None of that is intended to suggest that the generally calm and collected Topaz is itself bereft of cinematic pleasures. The film has its share of virtuoso setpieces—most notably a lengthy sequence in which Hitchcock methodically details Philippe Dubois’s attempt to steal important missile documents from Cuban strongman Rico Parra (John Vernon). As is the case with the equally masterful opening sequence involving three KGB agents tailing Kusenov’s family, this section is mostly wordless: We’re not allowed to overhear Dubois’s dialogue exchanges with his Cuban contact, forcing both Deveraux, and us in the audience, to track his progress simply through body language and gestures. (Hitchcock primes us for this stylistic approach when, in a greenhouse, he has Deveraux deliver a big batch of inaudible exposition to Dubois behind a closed door.)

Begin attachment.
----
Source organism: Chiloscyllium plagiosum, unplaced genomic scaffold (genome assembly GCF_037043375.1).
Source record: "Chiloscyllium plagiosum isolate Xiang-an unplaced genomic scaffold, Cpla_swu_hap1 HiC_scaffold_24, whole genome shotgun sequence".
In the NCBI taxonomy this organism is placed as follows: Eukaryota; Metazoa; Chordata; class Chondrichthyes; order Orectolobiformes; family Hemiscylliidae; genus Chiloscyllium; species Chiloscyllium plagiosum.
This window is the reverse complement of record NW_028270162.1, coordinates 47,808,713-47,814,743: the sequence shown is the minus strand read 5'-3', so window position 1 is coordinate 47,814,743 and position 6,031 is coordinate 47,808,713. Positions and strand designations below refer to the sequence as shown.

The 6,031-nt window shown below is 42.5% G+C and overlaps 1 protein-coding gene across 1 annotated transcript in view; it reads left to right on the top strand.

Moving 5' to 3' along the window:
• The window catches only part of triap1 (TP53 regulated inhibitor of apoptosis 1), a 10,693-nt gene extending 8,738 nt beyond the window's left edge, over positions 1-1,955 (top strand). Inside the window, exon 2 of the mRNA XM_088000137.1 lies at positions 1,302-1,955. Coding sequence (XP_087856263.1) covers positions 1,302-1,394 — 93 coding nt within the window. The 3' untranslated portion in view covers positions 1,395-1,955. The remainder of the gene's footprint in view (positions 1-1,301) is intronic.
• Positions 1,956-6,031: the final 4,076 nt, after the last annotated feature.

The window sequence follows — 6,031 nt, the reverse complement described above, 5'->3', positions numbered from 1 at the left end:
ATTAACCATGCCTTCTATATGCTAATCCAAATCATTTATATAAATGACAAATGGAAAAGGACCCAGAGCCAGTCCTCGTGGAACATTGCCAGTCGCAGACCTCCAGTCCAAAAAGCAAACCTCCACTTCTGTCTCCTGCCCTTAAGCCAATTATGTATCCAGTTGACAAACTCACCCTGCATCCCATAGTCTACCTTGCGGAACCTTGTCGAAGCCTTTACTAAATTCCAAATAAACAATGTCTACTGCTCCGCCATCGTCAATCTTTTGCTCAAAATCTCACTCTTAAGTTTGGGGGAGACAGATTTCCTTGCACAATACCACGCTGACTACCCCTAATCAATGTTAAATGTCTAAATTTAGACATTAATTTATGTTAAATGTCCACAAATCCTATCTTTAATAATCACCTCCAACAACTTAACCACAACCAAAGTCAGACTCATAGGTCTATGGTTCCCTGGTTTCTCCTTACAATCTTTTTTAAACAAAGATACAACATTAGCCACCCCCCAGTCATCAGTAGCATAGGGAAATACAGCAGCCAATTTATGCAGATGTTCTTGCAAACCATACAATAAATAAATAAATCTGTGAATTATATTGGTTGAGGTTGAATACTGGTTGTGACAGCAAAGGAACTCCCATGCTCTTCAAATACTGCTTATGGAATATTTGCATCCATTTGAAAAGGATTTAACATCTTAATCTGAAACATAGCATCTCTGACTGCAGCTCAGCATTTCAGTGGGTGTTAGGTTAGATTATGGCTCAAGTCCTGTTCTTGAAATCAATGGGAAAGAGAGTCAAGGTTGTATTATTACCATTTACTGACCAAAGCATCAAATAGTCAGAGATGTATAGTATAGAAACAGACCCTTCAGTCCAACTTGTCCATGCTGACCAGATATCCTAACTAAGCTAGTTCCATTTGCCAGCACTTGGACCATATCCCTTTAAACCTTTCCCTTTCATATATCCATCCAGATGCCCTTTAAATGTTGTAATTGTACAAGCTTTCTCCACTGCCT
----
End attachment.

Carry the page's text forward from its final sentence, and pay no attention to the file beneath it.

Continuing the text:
Even some of the dialogue scenes in which speech is heard are somewhat enlivened by Hitchcock’s direction of them. Note, for instance, this first encounter with Deveraux and fellow spy/adulterous love interest Juanita de Cordoba (Karin Dor), in which these two extreme close-ups of the characters in their romantic bubble...
...opens up when Deveraux moves away from the camera, the camera still in the same position, when he’s forced to discuss job-related matters with Juanita.
And of course, there’s this shot, arguably the most famous in Topaz, of Juanita’s death at the hands of Rico after he discovers her treachery to the Cuban cause: